The ordinance requires the City to annually disclose energy and water use in all its facilities for the previous calendar year. All large and medium buildings or groups of buildings are required to report annual energy use, water use, and greenhouse gas emissions through Energy Star Portfolio Manager or an equivalent mechanism. The requirement would first apply to non-residential buildings 50,000 square feet and up in 2014 for the 2013 calendar year, and then to residential buildings 50,000 square feet and up, in 2015, non-residential buildings 35,000 square feet and up in 2016, and residential buildings 35,000 square feet and up in 2017. The City would make energy and water use per square foot, Energy Star ratings, greenhouse gas emissions, and other identifying and contextual information for individual buildings available on the Internet. Buildings not demonstrating high energy performance, continual improvements or other appropriate exemption criteria would be required to conduct energy assessments or actions every 5 years to identify opportunities for energy efficiency investment. Building owners would not be required to act on their energy assessments. Failure to comply with reporting requirements will result in fines for building owners. The development of regulations and implementation of the ordinance are overseen by the Air Pollution Control Commission.
This ordinance outlines the requirements for city compost collection. It provides guidelines for vendors concerning acceptable compost and recyclables hauling practices. It creates special zones within municipal limits for the disposal of compostable matter as well as an equitable and manageable schedule of compost collection.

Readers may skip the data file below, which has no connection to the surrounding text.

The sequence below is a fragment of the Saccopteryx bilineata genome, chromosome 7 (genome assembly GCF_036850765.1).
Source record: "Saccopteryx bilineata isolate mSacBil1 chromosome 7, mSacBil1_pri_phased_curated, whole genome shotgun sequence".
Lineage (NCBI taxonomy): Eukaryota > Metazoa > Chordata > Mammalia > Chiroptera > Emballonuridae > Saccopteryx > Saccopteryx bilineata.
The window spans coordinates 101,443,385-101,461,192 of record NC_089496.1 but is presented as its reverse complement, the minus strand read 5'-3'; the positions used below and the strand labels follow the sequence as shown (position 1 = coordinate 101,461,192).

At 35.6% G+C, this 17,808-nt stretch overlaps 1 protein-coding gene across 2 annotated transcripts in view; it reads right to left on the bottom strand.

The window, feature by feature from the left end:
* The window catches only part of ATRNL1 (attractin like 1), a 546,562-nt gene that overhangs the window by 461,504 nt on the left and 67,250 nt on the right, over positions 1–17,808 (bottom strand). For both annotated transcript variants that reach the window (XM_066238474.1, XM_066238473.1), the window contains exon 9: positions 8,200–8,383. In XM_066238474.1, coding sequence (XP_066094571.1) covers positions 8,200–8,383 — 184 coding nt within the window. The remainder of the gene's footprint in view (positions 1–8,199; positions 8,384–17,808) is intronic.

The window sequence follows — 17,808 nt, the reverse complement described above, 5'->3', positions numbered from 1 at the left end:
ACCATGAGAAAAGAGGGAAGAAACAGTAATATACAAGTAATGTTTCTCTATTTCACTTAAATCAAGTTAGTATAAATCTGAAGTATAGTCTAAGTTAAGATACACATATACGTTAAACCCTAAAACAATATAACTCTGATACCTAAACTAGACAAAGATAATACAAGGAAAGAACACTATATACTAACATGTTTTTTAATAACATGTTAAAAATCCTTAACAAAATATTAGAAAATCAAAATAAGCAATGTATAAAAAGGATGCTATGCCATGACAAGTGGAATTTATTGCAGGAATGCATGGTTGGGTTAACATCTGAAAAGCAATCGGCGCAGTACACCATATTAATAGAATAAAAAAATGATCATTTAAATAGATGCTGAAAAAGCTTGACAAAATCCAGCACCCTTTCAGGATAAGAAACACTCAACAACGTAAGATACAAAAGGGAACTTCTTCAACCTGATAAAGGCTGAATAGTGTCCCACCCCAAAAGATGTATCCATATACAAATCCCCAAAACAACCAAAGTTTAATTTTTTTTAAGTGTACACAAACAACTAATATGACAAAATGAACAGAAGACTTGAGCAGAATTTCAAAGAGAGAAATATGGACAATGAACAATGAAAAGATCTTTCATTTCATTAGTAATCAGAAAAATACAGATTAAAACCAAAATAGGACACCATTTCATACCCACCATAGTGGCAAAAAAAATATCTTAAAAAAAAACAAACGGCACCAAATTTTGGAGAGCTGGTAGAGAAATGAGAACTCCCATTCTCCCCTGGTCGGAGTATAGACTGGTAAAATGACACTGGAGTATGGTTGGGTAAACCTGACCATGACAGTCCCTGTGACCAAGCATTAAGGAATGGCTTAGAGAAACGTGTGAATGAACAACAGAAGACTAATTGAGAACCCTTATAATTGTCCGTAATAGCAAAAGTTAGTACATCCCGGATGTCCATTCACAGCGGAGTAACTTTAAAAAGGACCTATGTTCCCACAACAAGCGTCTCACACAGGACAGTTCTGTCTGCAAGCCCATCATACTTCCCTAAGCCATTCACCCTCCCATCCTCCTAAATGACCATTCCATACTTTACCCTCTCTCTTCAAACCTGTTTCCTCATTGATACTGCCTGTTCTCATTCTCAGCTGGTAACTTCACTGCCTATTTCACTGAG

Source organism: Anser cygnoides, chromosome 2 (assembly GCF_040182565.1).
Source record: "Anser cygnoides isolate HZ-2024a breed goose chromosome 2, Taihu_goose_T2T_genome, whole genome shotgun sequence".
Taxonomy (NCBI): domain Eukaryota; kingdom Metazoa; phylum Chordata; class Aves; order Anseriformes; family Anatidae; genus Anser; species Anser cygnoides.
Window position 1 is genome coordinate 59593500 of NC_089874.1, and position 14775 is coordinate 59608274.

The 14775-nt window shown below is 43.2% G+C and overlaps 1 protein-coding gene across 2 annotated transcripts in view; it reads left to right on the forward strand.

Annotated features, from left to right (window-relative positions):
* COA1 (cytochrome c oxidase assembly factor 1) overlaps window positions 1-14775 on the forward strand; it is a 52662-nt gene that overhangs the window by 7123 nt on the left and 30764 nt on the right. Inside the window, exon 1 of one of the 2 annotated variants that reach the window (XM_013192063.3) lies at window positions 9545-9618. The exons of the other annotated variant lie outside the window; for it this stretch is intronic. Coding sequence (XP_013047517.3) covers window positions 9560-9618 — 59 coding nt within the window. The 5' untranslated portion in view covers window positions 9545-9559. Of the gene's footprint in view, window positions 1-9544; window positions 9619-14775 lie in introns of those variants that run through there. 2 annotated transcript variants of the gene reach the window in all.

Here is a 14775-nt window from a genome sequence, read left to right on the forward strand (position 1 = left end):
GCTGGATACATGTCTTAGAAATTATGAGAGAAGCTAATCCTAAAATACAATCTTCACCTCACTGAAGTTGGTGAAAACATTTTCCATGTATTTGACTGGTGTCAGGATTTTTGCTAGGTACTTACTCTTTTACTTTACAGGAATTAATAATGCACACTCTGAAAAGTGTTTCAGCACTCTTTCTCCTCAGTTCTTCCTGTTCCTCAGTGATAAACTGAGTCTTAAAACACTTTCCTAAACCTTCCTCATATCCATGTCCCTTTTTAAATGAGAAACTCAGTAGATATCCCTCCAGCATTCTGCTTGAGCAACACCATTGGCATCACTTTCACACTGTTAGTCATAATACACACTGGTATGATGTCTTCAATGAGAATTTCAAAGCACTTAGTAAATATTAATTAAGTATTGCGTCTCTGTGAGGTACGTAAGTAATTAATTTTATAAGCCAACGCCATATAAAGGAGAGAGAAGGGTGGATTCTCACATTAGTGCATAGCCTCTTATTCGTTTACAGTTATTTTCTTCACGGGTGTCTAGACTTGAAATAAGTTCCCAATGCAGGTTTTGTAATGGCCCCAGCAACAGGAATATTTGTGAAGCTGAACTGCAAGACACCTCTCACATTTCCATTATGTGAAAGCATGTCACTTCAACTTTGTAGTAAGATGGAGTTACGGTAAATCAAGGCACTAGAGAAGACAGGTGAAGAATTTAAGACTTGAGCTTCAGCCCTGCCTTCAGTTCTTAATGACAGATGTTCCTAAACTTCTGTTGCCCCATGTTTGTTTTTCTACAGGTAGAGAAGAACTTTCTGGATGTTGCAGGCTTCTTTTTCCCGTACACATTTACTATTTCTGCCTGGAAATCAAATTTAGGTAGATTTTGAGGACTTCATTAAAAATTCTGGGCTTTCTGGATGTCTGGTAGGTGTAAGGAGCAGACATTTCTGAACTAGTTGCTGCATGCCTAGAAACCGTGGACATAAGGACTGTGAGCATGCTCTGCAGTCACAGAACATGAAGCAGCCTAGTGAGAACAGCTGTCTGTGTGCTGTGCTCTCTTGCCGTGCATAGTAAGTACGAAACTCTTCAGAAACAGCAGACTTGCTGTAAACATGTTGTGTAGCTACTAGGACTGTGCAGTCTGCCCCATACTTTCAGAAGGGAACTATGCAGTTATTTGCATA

The ordinance amends the Dallas Building code to allow vegetative roofs; requires water use to comply with requirements of Green Built North Texas or with requirements of LEED for Homes; and provides a penalty not to exceed $2,000.
The ordinance mandates that, depending on square size and building type, new residential buildings must be 30%-75% more efficient than 2006 International Energy Conservation and Insulation Code levels. Depending on size, major renovations must be 15%-50% more efficient than IECC levels (Home Energy Rating System score of 70-100). To obtain a residential building permit applicants must meet Green Points requirements and obtain energy audit. For commercial buildings, mandates energy modeling for large buildings and a 30% increase in commercial construction requirements.
This act establishes high-performance building standards that require the planning, design, construction, operation and maintenance of building projects; a green building incentives program that includes an expedited construction documents review program; a Green Building Fund; the Green Building Advisory Council. The act also amends the Construction Codes Approval and Amendments Act of 1986 to provide for the revision of the Construction Codes and to include green building practices and amends the Office of Property Management Establishment Act of 1998 to require priority leasing of buildings that meet certain green building standards.